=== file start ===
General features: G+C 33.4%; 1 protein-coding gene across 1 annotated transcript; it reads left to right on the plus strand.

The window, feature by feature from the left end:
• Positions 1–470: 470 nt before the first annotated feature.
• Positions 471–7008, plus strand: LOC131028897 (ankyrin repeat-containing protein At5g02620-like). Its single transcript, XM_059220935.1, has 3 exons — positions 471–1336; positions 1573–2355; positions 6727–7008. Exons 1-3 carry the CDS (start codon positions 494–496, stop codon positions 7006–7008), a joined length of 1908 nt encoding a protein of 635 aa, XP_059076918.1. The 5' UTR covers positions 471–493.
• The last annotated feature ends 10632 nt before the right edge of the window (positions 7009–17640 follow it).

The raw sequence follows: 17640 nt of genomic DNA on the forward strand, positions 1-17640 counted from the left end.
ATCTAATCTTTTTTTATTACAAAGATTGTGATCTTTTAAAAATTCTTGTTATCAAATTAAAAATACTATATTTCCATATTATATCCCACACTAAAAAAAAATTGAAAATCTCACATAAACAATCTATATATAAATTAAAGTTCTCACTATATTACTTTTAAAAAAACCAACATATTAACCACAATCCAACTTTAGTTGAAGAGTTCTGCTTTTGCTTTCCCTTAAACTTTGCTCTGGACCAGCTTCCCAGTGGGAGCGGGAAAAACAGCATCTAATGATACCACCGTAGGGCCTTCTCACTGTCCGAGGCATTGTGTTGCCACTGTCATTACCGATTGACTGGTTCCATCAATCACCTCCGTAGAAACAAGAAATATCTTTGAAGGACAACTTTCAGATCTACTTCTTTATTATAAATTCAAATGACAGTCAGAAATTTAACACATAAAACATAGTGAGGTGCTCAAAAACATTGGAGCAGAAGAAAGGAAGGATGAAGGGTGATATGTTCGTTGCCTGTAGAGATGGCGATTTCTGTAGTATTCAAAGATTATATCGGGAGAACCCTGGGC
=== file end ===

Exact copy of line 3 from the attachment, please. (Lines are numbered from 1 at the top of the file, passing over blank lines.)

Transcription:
• Positions 1–470: 470 nt before the first annotated feature.